On March 20, one year and two days after Russia annexed the region of Crimea, the organizers of the Kiev Biennale published a statement indicating that the biennial, which had been rescheduled from summer 2014 to summer 2015 due to hostilities with Russia and separatist rebels, would be canceled. The reason given Friday by Nataliia Zabolotna, director of organizing venue Mystetskyi Arsenale, was the ongoing political instability of the country, and was stated in the contractual language of force majeure — a legal term freeing parties from agreed-upon duties in the event of extenuating external circumstances. That the situation in Ukraine remains dire is well known, the subject of extensive headlines in the press, with a brittle ceasefire brokered last month with Russian-backed separatists in the country’s troubled eastern regions.
Soon after last week’s announcement, however, a release was circulated by email from biennial curators Hedwig Saxenhuber and Georg Schölhammer denouncing the cancellation and indicating that they intend to forge ahead with their project at a different venue in the Ukrainian capital. “The Arsenal, the organizational entity of the Biennale has unilaterally and without any warning cancelled their participation in the project,” the pair wrote. Though this was “bad news at first sight,” they continued, “this created a movement of solidarity and willingness to make the Biennale happen without the Arsenale.” Finally, Saxenhuber and Schölhammer criticized the public rationale given by Arsenale, a cavernous state exhibition space located in a 19th-century weapons arsenal. “The reasons behind this are not the ones mentioned in the letter but are purely political. Our concept was too political for them and they just wanted to host an event,” they wrote.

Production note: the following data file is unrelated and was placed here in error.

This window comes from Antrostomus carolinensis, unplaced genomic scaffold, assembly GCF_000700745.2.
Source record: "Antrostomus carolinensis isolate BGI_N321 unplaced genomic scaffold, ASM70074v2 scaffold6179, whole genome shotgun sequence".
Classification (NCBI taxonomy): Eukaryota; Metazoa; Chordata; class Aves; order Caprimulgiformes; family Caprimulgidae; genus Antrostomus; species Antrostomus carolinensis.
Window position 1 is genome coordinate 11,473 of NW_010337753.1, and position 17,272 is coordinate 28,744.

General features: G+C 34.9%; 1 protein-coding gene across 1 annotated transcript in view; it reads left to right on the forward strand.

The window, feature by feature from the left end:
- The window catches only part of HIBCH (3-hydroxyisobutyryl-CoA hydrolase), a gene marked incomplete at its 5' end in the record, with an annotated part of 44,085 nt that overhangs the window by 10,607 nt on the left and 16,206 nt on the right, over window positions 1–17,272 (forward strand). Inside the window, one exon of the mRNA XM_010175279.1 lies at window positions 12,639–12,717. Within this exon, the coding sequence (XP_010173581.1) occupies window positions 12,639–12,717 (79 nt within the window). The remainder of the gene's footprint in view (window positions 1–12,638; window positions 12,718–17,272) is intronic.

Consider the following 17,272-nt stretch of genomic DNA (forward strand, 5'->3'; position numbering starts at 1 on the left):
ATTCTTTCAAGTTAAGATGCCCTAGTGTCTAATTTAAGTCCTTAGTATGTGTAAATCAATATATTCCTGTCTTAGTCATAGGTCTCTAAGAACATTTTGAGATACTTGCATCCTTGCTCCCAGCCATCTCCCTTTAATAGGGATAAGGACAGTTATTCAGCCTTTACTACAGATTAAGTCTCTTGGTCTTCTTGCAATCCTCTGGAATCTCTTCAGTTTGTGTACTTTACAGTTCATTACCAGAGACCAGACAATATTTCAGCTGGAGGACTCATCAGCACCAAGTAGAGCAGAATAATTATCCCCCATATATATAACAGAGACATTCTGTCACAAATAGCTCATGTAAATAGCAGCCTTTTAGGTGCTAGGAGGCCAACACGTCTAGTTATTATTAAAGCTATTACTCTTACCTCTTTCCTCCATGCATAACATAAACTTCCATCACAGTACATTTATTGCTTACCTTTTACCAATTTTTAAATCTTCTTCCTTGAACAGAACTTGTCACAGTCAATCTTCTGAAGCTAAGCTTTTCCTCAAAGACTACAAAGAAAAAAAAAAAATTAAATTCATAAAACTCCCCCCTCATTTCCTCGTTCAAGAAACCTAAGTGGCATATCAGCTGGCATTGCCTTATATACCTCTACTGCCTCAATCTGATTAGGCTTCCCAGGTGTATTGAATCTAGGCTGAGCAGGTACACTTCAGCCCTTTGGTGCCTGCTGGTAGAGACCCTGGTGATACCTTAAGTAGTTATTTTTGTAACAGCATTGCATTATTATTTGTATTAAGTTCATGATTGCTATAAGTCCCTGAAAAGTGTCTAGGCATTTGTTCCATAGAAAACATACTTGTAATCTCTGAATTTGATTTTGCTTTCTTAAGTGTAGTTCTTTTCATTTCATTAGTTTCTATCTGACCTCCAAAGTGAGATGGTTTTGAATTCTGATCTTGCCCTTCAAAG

Representatives of the Mystetskyi Arsenale, however, dispute these claims, stating that problems had roiled the delayed project since at least August 2014, when an earlier attempt at cancellation on grounds of instability was made but ultimately renegotiated. “It had nothing to do with politics… we knew they [Saxenhuber and Schölhammer] were involved in political art projects, we knew what kind of art they were presenting, and we chose them consciously — we've been working with them too long to not understand what kind of art they support,” Alisa Lozhkina, deputy director of Mystetskyi Arsenale and a member of the organizational committee of Arsenale, told ARTINFO by phone.
And while the security risk in the country remains present, the broader question of funding also weighed heavily on the biennial project, which was budgeted at $2 million and set to include around 100 artists. “We were speaking about cancellation for a month before, we were telling them there are issues,” Lozhkina said. “At that time they assured us they could find some international funding for the project, [but] it’s March and we started having to pay some bills and planning everything, and there were no grants,” she added.